P.S. When you buy a car you think will meet your expectations based on the pictures showing all the bells & whistles and what research you can do and it doesn't meet those expectations after you've bought it, aren't you a little upset?
'nother P.S. Why are there some parks that DO make a good attempt to show RVers what they can expect so they have an idea of what they're getting into? Hmmm? Could it be they're just a bit more honest in their marketing?
Latest comments interesting...and some make a point. Yes, ALL advertising is smoke & mirrors (I was in advertising/PR so I know what it's all about...but didn't mean I liked the idea of blatantly misleading people). Noticed a couple of owners joined in to justify their actions. And yes, everything from ice cream to cars is oversold and a big con game. On the other hand, the RVing community has always prided itself on being a bit above being con artists; being a bit more up front because the RV community overall tends to be a pretty nice bunch. Then there's this: If you drive 800, 1000, 2000 or whatever number of miles with expectations of having a good experience in a park that presents itself somewhat modestly maintained with proper site provisions etc., it's a bit of a let down to find it isn't what was presented in the "brochure." There's quite a bit of difference in being disappointed because the ice cream or Big Mac didn't meet your expectations and spending $$$ to go to a place and finding it's far less than it was presented to be. Let's face it: Some of these dumps are cash cows for absentee owners who have no intention to investing even modest $$$ in routine upkeep. Clearly they have no pride in their "product." It's all a big scam to make bucks off of folks who are generally pretty upfront and (more) honest. So save your bleeding heart excuses...they just don't wash!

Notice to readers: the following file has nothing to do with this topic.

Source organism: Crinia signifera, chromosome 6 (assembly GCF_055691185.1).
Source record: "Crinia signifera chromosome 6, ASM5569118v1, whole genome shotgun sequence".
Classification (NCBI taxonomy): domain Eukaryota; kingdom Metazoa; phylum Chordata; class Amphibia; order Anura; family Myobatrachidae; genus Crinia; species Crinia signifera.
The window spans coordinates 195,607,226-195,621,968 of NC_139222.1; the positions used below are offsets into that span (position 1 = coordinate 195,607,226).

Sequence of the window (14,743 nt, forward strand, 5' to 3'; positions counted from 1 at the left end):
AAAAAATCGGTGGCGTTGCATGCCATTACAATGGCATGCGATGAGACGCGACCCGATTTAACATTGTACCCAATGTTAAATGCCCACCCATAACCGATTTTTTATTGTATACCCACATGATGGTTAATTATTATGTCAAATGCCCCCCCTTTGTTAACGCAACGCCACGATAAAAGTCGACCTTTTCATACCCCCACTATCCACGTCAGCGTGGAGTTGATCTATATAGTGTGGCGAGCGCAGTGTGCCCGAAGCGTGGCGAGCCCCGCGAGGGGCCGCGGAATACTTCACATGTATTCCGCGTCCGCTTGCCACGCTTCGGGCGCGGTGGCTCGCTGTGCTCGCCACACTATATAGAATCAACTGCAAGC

Wow! Got a real laugh out of some of the responses! Thanks for making my day! At least I can see I'm not the only one who thinks cosmetic web site stuff is so much baloney. Wish all your comments could be sent to Good Sam and other so-called RV "rating" groups...and even to the RV parks themselves. Agree staying at state or Corps parks are one alternative, but if you're seeking a place for extended stay, e.g., snow birding, you hope to find something that isn't a basic lie and totally misleading. Most of these type places should be run out of business by the more reputable, honest ones
Really got a laugh of the photo of swans on the pond...and especially enjoyed the description of the "park." This will definitely NOT be one on my list!
Maybe we should all hammer these phoneys and let them know we're not totally stupid.
Thanks again for great responses!
May the Force be with you all!
Why do so many RV parks refuse to show what their sites look like? Why don't they show what the interior of their park looks like with occupied and empty sites? Are they ashamed of their offering? Apparently so, and from the looks of most they should be. Seems almost every park's web site is plastered with photos of entrances, offices, pools, shuffleboard courts, meeting/gathering halls, flora and fauna. But they don't show sites! Okay so an attractive presence (entry et al) is appealing. But not if the interior looks like crap, which a lot of them do! Having fallen for some of this cosmetic baloney, I tend to shy away from any that won't show me what some sites look like: are they dirt, gravel, grass, concrete? Are connections updated or are they from the 1970s and 1980s and are difficult for newer & bigger rigs to handle? Do they have a community of ramshackle so-called "park" model homes that should have been torn down 25 years ago? Are they nothing more than the commonly perceived "trailer park"? Bottom line: These type parks are just cash cows for absentee owners who don't give a rip about providing RV parks that will entice people to return. Surprisingly the major RV organizations continue to give some of these dumps high ratings!